A Struggle to Contain COVID-19 in War-Torn Yemen

"Yemenis say, if Coronavirus spreads among Yemenis, we won’t be able to count the number of cases like other countries…So even if the disease strikes in my house, I have to get out and face this disease and stand by my people. It is my duty and obligation," said Rammah al Misraa, a Yemeni nursing student who volunteers at the Qahaza checkpoint.

The Yemeni community in the City of Sana'a queued during the distribution of food aid last April. (ACTNews)

ACTNews, ADEN, SANA'A – Cars were lining up at Qahaza checkpoint in Yemen. Amid all the hustle and bustle, Rammah Al Misraa, a nursing student who volunteers at the checkpoint, was busy checking the temperature of the people who were going through the checkpoint.

"We have only one thermometer," Ramaah said to Vice.

Examining body temperature at the checkpoint was a step taken to detect COVID-19 cases. With collapsing health system, the COVID-19 spread will further deteriorate the situation in Yemen, which is already facing the world’s worst humanitarian crisis.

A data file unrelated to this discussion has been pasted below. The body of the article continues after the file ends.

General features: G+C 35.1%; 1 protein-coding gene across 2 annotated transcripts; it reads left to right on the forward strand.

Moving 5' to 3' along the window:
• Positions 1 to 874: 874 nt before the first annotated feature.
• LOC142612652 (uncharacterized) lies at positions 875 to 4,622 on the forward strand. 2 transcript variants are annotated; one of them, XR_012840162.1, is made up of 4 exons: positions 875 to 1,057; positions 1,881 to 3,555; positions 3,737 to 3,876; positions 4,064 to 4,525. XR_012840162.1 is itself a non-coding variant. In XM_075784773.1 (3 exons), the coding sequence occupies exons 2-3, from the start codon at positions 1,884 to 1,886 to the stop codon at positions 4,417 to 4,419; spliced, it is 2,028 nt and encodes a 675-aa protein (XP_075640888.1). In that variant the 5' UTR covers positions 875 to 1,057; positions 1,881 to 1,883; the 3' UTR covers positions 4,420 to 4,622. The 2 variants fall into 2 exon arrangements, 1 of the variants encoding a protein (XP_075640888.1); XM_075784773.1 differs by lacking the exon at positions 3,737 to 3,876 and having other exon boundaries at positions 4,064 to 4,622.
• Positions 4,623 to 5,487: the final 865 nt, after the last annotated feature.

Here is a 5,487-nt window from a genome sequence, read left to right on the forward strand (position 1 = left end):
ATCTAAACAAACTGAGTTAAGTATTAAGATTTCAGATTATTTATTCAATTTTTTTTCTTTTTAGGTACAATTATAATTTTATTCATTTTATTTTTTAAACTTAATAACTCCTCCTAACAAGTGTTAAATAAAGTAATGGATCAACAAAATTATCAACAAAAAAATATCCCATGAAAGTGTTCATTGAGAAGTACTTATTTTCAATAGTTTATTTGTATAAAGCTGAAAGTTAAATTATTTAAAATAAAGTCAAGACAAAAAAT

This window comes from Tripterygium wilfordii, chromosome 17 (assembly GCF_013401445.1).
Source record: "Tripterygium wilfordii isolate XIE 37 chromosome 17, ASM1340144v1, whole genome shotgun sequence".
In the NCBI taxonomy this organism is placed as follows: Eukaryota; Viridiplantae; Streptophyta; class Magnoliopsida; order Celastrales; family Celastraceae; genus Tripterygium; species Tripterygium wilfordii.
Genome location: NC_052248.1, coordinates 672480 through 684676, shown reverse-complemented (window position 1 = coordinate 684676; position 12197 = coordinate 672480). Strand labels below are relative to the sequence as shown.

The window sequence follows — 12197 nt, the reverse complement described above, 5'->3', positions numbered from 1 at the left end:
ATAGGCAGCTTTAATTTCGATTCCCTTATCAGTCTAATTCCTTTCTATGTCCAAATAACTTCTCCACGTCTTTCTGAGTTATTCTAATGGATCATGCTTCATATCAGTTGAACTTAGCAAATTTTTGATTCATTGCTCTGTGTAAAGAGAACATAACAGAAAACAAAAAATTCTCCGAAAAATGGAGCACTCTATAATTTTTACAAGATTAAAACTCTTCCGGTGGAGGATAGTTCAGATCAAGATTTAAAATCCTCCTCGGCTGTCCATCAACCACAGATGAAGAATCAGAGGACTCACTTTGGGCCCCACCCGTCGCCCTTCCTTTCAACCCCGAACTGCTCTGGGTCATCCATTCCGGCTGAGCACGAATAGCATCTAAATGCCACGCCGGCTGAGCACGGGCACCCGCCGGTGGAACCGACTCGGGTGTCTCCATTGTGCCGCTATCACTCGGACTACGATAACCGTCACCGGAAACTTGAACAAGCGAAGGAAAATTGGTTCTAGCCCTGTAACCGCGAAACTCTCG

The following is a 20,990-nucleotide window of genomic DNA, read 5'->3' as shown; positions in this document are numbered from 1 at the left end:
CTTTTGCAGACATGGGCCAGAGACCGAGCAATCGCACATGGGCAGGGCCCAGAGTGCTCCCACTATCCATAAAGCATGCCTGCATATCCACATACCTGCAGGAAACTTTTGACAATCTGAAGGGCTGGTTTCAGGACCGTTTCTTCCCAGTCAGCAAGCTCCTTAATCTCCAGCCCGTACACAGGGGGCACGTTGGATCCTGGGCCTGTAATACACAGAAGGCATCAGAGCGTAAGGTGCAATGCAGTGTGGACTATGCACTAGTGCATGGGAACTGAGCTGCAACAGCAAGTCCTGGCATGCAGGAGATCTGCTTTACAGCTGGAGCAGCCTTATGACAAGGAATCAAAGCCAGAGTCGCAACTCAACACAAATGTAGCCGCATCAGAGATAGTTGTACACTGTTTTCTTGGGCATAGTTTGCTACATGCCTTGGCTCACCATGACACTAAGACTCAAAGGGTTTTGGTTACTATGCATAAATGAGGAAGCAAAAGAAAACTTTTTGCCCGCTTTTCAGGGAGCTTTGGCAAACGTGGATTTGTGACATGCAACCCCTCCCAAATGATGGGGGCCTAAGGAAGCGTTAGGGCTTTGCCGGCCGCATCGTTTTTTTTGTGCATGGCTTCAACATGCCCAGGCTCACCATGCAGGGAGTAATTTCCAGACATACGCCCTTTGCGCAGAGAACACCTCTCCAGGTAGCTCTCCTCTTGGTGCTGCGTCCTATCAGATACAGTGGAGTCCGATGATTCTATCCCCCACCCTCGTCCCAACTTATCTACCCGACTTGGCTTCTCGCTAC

"Yemenis say, if Coronavirus spreads among Yemenis, we won’t be able to count the number of cases like other countries…So even if the disease strikes in my house, I have to get out and face this disease and stand by my people. It is my duty and obligation," Rammah al Misraa told Vice.

As reported by Middle East Eye, the inconsistencies in the actual COVID-19 death toll in Yemen are caused by several factors: a lack of testing, a lack of transparency in the records and the increased prevalence of other diseases such as chikungunya, cholera and dengue caused by heavy flooding in April.

As of 21 May, Yemen’s national coronavirus committee had documented 29 deaths and 180 confirmed cases in the south. However, the civil registration office at Yemen’s interior ministry had listed 623 deaths citing “unknown reasons” since the beginning of May.

Most private and public hospitals in Aden have closed their doors to potential Covid-19 patients. Only Al Amal, partly managed by Medecins Sans Frontieres (MSF) and Al Jumhuriya, is still admitting them.

Zoha Hadid, a doctor at Al Amal Hospital’s busy quarantine center in the southern port city of Aden juggled with patients amid lack of proper medical supplies and equipment. “It is my responsibility to take care of my patients despite the scarcity of gear," Hadid told Middle East Eye. []